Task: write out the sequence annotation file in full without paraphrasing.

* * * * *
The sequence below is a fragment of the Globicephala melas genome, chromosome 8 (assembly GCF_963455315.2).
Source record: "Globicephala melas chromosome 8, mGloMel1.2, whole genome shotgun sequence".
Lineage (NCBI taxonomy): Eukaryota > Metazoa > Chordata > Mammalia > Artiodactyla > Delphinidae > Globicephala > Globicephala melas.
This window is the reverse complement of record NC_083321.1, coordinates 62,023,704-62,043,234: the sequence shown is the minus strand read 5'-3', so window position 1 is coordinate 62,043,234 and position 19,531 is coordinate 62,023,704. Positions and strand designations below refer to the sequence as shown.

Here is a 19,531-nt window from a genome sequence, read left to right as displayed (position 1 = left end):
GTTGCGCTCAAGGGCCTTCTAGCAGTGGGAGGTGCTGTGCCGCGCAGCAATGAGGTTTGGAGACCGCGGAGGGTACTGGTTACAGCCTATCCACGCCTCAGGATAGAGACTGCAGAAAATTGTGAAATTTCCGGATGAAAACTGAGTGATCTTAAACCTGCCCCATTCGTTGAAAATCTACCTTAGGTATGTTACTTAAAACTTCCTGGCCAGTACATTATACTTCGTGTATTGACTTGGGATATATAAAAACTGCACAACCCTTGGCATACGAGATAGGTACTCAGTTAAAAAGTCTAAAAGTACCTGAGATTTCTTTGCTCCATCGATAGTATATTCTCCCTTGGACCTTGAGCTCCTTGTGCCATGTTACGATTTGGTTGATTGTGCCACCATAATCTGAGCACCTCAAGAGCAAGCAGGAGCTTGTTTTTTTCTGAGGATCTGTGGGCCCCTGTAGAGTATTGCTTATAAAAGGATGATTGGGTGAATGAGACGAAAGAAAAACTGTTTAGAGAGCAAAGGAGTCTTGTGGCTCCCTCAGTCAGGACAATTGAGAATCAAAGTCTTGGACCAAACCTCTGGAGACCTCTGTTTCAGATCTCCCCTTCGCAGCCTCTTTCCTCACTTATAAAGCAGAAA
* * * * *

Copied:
The sequence below is a fragment of the Globicephala melas genome, chromosome 8 (assembly GCF_963455315.2).
Source record: "Globicephala melas chromosome 8, mGloMel1.2, whole genome shotgun sequence".
Lineage (NCBI taxonomy): Eukaryota > Metazoa > Chordata > Mammalia > Artiodactyla > Delphinidae > Globicephala > Globicephala melas.
This window is the reverse complement of record NC_083321.1, coordinates 62,023,704-62,043,234: the sequence shown is the minus strand read 5'-3', so window position 1 is coordinate 62,043,234 and position 19,531 is coordinate 62,023,704. Positions and strand designations below refer to the sequence as shown.

Here is a 19,531-nt window from a genome sequence, read left to right as displayed (position 1 = left end):
GTTGCGCTCAAGGGCCTTCTAGCAGTGGGAGGTGCTGTGCCGCGCAGCAATGAGGTTTGGAGACCGCGGAGGGTACTGGTTACAGCCTATCCACGCCTCAGGATAGAGACTGCAGAAAATTGTGAAATTTCCGGATGAAAACTGAGTGATCTTAAACCTGCCCCATTCGTTGAAAATCTACCTTAGGTATGTTACTTAAAACTTCCTGGCCAGTACATTATACTTCGTGTATTGACTTGGGATATATAAAAACTGCACAACCCTTGGCATACGAGATAGGTACTCAGTTAAAAAGTCTAAAAGTACCTGAGATTTCTTTGCTCCATCGATAGTATATTCTCCCTTGGACCTTGAGCTCCTTGTGCCATGTTACGATTTGGTTGATTGTGCCACCATAATCTGAGCACCTCAAGAGCAAGCAGGAGCTTGTTTTTTTCTGAGGATCTGTGGGCCCCTGTAGAGTATTGCTTATAAAAGGATGATTGGGTGAATGAGACGAAAGAAAAACTGTTTAGAGAGCAAAGGAGTCTTGTGGCTCCCTCAGTCAGGACAATTGAGAATCAAAGTCTTGGACCAAACCTCTGGAGACCTCTGTTTCAGATCTCCCCTTCGCAGCCTCTTTCCTCACTTATAAAGCAGAAA